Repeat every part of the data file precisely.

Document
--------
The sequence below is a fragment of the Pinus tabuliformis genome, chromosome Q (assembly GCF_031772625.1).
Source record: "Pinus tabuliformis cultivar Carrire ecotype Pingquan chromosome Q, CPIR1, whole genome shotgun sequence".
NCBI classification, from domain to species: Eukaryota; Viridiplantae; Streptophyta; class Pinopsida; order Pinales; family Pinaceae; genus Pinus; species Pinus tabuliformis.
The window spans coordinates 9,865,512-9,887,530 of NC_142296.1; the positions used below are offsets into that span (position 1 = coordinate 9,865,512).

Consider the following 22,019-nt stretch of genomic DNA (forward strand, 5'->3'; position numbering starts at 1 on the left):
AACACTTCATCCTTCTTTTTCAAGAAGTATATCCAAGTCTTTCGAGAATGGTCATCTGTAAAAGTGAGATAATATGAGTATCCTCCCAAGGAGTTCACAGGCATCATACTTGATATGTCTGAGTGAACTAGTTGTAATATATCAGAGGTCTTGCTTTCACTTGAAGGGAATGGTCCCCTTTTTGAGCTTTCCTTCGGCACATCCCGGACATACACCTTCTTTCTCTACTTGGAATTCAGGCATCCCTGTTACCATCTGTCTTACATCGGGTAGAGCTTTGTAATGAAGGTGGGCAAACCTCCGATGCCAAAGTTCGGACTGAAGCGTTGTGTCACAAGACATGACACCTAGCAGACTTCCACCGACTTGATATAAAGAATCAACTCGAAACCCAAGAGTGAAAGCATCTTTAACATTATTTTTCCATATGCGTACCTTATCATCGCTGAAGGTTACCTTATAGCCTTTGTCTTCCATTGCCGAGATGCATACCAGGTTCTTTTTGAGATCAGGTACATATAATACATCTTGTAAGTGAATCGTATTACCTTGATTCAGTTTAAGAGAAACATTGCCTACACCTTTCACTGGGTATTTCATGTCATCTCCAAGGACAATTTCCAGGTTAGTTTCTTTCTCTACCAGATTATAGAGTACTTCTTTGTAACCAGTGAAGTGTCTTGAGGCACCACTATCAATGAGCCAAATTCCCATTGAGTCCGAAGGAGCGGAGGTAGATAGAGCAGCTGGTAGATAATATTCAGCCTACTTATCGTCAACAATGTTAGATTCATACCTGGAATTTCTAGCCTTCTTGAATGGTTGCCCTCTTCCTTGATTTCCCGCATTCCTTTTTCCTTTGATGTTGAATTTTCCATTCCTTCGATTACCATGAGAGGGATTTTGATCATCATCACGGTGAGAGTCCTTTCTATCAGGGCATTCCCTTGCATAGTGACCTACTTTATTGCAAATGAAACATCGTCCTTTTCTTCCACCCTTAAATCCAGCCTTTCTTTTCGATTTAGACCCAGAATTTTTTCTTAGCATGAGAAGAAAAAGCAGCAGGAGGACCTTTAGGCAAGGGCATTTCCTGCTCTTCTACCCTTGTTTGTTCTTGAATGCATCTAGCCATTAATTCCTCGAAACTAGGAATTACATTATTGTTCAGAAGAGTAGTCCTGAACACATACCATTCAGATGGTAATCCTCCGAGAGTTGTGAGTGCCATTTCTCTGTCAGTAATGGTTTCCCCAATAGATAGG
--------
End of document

The sequence below is a fragment of the Pinus tabuliformis genome, chromosome Q (assembly GCF_031772625.1).
Source record: "Pinus tabuliformis cultivar Carrire ecotype Pingquan chromosome Q, CPIR1, whole genome shotgun sequence".
NCBI classification, from domain to species: Eukaryota; Viridiplantae; Streptophyta; class Pinopsida; order Pinales; family Pinaceae; genus Pinus; species Pinus tabuliformis.
The window spans coordinates 9,865,512-9,887,530 of NC_142296.1; the positions used below are offsets into that span (position 1 = coordinate 9,865,512).

Consider the following 22,019-nt stretch of genomic DNA (forward strand, 5'->3'; position numbering starts at 1 on the left):
AACACTTCATCCTTCTTTTTCAAGAAGTATATCCAAGTCTTTCGAGAATGGTCATCTGTAAAAGTGAGATAATATGAGTATCCTCCCAAGGAGTTCACAGGCATCATACTTGATATGTCTGAGTGAACTAGTTGTAATATATCAGAGGTCTTGCTTTCACTTGAAGGGAATGGTCCCCTTTTTGAGCTTTCCTTCGGCACATCCCGGACATACACCTTCTTTCTCTACTTGGAATTCAGGCATCCCTGTTACCATCTGTCTTACATCGGGTAGAGCTTTGTAATGAAGGTGGGCAAACCTCCGATGCCAAAGTTCGGACTGAAGCGTTGTGTCACAAGACATGACACCTAGCAGACTTCCACCGACTTGATATAAAGAATCAACTCGAAACCCAAGAGTGAAAGCATCTTTAACATTATTTTTCCATATGCGTACCTTATCATCGCTGAAGGTTACCTTATAGCCTTTGTCTTCCATTGCCGAGATGCATACCAGGTTCTTTTTGAGATCAGGTACATATAATACATCTTGTAAGTGAATCGTATTACCTTGATTCAGTTTAAGAGAAACATTGCCTACACCTTTCACTGGGTATTTCATGTCATCTCCAAGGACAATTTCCAGGTTAGTTTCTTTCTCTACCAGATTATAGAGTACTTCTTTGTAACCAGTGAAGTGTCTTGAGGCACCACTATCAATGAGCCAAATTCCCATTGAGTCCGAAGGAGCGGAGGTAGATAGAGCAGCTGGTAGATAATATTCAGCCTACTTATCGTCAACAATGTTAGATTCATACCTGGAATTTCTAGCCTTCTTGAATGGTTGCCCTCTTCCTTGATTTCCCGCATTCCTTTTTCCTTTGATGTTGAATTTTCCATTCCTTCGATTACCATGAGAGGGATTTTGATCATCATCACGGTGAGAGTCCTTTCTATCAGGGCATTCCCTTGCATAGTGACCTACTTTATTGCAAATGAAACATCGTCCTTTTCTTCCACCCTTAAATCCAGCCTTTCTTTTCGATTTAGACCCAGAATTTTTTCTTAGCATGAGAAGAAAAAGCAGCAGGAGGACCTTTAGGCAAGGGCATTTCCTGCTCTTCTACCCTTGTTTGTTCTTGAATGCATCTAGCCATTAATTCCTCGAAACTAGGAATTACATTATTGTTCAGAAGAGTAGTCCTGAACACATACCATTCAGATGGTAATCCTCCGAGAGTTGTGAGTGCCATTTCTCTGTCAGTAATGGTTTCCCCAATAGATAGG